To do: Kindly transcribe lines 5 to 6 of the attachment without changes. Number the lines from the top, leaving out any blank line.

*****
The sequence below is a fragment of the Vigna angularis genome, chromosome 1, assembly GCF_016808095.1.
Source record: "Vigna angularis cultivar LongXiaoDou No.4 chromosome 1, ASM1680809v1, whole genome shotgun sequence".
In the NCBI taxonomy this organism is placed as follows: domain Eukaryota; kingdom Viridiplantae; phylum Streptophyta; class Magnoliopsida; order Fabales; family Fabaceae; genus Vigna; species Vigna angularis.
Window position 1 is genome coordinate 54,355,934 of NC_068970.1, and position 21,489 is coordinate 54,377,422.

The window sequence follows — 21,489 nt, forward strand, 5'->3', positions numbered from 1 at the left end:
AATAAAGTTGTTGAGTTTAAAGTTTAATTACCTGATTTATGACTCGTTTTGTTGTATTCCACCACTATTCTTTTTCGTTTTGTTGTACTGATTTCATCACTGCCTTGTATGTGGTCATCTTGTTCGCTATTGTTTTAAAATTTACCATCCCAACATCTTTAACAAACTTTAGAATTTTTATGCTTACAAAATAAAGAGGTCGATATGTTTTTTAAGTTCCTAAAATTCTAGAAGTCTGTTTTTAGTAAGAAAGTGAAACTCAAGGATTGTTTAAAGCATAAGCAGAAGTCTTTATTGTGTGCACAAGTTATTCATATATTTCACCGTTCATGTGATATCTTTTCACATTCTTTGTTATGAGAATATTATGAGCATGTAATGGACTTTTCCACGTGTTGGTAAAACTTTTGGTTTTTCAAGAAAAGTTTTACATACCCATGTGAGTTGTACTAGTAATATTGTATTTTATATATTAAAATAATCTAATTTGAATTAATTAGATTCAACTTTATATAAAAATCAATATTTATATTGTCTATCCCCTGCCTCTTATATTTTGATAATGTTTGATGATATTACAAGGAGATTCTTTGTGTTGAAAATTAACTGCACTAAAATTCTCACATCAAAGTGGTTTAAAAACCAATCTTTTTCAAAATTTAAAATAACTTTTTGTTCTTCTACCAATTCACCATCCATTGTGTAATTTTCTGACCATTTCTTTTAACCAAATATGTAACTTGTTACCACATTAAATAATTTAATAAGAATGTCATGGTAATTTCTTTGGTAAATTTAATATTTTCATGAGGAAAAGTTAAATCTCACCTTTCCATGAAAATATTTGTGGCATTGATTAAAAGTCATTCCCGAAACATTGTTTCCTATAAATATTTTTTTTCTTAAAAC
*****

The window sequence follows — 21,489 nt, forward strand, 5'->3', positions numbered from 1 at the left end:
AATAAAGTTGTTGAGTTTAAAGTTTAATTACCTGATTTATGACTCGTTTTGTTGTATTCCACCACTATTCTTTTTCGTTTTGTTGTACTGATTTCATCACTGCCTTGTATGTGGTCATCTTGTTCGCTATTGTTTTAAAATTTACCATCCCAACATCTTTAACAAACTTTAGAATTTTTATGCTTACAAAATAAAGAGGTCGATATGTTTTTTAAGTTCCTAAAATTCTAGAAGTCTGTTTTTAGTAAGAAAGTGAAACTCAAGGATTGTTTAAAGCATAAGCAGAAGTCTTTATTGTGTGCACAAGTTATTCATATATTTCACCGTTCATGTGATATCTTTTCACATTCTTTGTTATGAGAATATTATGAGCATGTAATGGACTTTTCCACGTGTTGGTAAAACTTTTGGTTTTTCAAGAAAAGTTTTACATACCCATGTGAGTTGTACTAGTAATATTGTATTTTATATATTAAAATAATCTAATTTGAATTAATTAGATTCAACTTTATATAAAAATCAATATTTATATTGTCTATCCCCTGCCTCTTATATTTTGATAATGTTTGATGATATTACAAGGAGATTCTTTGTGTTGAAAATTAACTGCACTAAAATTCTCACATCAAAGTGGTTTAAAAACCAATCTTTTTCAAAATTTAAAATAACTTTTTGTTCTTCTACCAATTCACCATCCATTGTGTAATTTTCTGACCATTTCTTTTAACCAAATATGTAACTTGTTACCACATTAAATAATTTAATAAGAATGTCATGGTAATTTCTTTGGTAAATTTAATATTTTCATGAGGAAAAGTTAAATCTCACCTTTCCATGAAAATATTTGTGGCATTGATTAAAAGTCATTCCCGAAACATTGTTTCCTATAAATATTTTTTTTCTTAAAAC